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Armenian Government ‘Untroubled’ By Post-Election Protests


Armenia - Pro-opposition university students demonstrate outside the Central Election Commission in Yerevan as it approves the final results of the February 18 presidential election, 25Feb2013.

Armenia - Pro-opposition university students demonstrate outside the Central Election Commission in Yerevan as it approves the final results of the February 18 presidential election, 25Feb2013.

The Armenian government is not worried about continuing opposition demonstrations against the official results of the February 18 election and has no plans to break up them, the ruling Republican Party (HHK) said on Tuesday.

“In this sense, we have no concerns,” Galust Sahakian, an HHK deputy chairman, told RFE/RL’s Armenian service (Azatutyun.am). He claimed that the government is interested in the existence of a strong opposition.

“There was a drought in the political field and the success of the elections is also conditioned by the fact that a new opposition is taking shape in a vacant field. I think that is good for the state,” Sahakian said, referring to Raffi Hovannisian, the main opposition presidential candidate, and his allies.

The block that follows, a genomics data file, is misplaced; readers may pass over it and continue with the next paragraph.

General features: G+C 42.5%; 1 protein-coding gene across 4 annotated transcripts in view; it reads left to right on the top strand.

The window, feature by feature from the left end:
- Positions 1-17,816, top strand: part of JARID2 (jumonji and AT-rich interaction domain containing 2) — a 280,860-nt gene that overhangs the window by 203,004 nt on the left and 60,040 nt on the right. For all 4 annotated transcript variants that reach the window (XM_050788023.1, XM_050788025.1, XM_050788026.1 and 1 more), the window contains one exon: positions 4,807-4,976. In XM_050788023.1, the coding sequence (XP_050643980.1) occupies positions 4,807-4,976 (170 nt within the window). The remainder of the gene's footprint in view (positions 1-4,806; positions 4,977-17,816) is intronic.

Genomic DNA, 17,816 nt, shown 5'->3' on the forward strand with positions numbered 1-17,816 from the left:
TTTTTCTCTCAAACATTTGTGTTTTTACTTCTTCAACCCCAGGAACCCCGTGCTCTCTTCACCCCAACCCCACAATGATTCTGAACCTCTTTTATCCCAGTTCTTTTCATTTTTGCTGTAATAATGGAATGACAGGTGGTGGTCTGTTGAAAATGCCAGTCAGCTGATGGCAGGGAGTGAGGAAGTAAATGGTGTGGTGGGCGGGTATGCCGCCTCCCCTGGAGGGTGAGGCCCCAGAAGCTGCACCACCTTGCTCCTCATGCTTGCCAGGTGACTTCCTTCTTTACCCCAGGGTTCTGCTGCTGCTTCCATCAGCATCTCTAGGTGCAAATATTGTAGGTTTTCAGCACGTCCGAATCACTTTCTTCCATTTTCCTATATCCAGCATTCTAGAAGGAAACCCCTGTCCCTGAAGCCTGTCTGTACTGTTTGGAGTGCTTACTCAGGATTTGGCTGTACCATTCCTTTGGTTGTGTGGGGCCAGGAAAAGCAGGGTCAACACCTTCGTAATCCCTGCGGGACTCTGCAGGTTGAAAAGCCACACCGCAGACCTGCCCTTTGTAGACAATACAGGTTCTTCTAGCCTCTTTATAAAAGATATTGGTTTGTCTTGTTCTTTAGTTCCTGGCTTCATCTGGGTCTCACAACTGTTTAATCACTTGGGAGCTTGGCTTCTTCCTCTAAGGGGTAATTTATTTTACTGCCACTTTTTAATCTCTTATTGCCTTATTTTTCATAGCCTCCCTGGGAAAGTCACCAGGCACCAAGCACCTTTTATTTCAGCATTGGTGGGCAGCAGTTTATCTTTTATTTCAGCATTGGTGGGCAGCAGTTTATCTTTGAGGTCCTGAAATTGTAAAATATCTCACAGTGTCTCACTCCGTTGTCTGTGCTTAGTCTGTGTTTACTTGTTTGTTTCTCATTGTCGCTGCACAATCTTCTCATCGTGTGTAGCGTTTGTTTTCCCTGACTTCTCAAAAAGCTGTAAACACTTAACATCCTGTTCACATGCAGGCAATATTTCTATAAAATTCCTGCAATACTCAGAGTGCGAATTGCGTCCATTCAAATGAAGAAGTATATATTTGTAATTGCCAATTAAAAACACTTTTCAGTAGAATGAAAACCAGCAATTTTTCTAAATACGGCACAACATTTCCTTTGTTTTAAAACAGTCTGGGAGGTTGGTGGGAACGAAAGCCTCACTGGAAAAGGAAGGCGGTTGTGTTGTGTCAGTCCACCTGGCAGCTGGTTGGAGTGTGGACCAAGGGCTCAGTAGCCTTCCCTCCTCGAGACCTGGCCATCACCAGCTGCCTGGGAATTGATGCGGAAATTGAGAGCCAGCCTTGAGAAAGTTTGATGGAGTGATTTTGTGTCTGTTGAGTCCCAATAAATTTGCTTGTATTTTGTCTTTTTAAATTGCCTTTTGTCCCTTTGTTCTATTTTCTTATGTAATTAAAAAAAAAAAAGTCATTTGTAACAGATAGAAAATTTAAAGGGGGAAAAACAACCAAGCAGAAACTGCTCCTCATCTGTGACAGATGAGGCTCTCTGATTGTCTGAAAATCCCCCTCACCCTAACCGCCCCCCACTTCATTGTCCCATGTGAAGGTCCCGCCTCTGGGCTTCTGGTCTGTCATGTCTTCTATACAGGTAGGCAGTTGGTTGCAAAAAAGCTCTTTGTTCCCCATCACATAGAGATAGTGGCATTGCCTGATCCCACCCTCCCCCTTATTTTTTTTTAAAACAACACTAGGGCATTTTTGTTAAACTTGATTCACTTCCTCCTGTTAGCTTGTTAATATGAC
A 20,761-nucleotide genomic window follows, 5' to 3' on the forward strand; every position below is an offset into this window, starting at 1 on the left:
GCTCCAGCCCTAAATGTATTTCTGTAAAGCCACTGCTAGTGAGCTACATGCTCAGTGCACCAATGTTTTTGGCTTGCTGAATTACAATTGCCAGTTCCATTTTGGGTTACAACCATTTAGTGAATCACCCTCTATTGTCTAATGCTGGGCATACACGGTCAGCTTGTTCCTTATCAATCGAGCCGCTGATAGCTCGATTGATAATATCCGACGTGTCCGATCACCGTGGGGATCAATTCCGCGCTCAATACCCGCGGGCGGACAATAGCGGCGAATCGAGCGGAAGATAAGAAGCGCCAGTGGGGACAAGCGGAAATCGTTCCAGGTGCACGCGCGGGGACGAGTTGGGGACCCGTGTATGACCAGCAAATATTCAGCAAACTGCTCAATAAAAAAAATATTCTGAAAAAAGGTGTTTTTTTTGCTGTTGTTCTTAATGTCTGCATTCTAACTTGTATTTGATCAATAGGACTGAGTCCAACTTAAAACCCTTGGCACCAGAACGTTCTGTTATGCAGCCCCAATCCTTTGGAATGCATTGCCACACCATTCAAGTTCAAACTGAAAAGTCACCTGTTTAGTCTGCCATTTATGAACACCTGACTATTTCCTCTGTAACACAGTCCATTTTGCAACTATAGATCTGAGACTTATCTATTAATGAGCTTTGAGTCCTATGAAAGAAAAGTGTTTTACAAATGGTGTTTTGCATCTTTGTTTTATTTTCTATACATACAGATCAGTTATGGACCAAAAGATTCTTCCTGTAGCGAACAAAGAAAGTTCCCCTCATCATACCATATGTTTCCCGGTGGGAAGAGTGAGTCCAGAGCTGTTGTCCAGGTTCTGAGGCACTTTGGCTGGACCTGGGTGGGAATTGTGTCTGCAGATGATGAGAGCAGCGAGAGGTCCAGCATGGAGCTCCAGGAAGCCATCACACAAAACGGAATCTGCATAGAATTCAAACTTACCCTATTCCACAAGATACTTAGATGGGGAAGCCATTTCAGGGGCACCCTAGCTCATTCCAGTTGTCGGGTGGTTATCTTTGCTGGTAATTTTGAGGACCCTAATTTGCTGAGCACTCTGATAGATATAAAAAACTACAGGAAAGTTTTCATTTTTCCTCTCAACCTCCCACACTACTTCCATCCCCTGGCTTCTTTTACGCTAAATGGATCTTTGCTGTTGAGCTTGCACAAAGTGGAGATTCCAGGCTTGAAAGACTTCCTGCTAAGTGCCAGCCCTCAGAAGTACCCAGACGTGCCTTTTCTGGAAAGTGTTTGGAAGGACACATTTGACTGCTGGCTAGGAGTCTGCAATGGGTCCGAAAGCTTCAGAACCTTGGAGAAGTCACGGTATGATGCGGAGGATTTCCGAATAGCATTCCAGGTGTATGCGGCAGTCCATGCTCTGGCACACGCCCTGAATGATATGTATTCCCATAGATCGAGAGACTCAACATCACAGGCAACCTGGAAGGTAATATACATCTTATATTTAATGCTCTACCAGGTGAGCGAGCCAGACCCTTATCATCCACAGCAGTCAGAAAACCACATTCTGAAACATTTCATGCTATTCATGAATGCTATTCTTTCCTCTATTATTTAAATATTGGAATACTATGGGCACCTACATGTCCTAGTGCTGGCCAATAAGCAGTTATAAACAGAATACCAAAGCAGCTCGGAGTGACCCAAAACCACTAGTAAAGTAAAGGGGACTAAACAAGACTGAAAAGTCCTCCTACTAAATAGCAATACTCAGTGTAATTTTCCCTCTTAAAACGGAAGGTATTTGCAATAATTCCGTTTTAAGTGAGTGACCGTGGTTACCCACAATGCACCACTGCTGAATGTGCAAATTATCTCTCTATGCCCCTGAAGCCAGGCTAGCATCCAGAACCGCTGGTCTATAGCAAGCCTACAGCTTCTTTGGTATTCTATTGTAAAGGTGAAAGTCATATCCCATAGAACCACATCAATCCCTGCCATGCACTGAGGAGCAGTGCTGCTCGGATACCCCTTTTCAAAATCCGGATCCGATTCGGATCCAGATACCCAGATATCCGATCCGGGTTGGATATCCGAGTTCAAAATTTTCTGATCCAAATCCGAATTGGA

“I think there is nothing worrisome going on in our country,” agreed Hovannes Sahakian (no relation), another senior HHK lawmaker. “We held a transparent election and I don’t see any problems here.”

Hovannes Sahakian predicted that Hovannisian’s nationwide protests will fizzle out very soon. There are already signs of waning public interest in the opposition campaign, he said.

President Serzh Sarkisian likewise faced opposition protests after being first elected president in equally disputed circumstances five years ago. The Armenian authorities used force to break up those protests on March 1-2, 2008. Ten people were killed and more than 100 others injured as a result.

The Armenian National Congress (HAK) of Levon Ter-Petrosian, Sarkisian’s main challenger in 2008, was scheduled to mark the fifth anniversary of the violence on Friday with a rally in Yerevan’s Liberty Square. The HAK cancelled the rally on Tuesday on the grounds that Hovannisian also plans to rally supporters there on the same day.

In a statement, the HAK urged supporters to only gather at the site of the 2008 deadly clashes between opposition protesters and security forces elsewhere in the city center and pay their respects to the unrest victims. It stopped short of asking them to join Hovannisian’s planned rally.

Official HAK representatives declined to comment further on this decision. But one prominent member of the opposition bloc, Gurgen Yeghiazarian, made no secret of his dislike of Hovannisian. “We must never form an alliance with Raffi Hovannisian,” he told RFE/RL’s Armenian service (Azatutyun.am). “That would be a mistake.”

Ter-Petrosian has declared Hovannisian the rightful winner of the February 18 election but has refrained from joining his post-election campaign so far.
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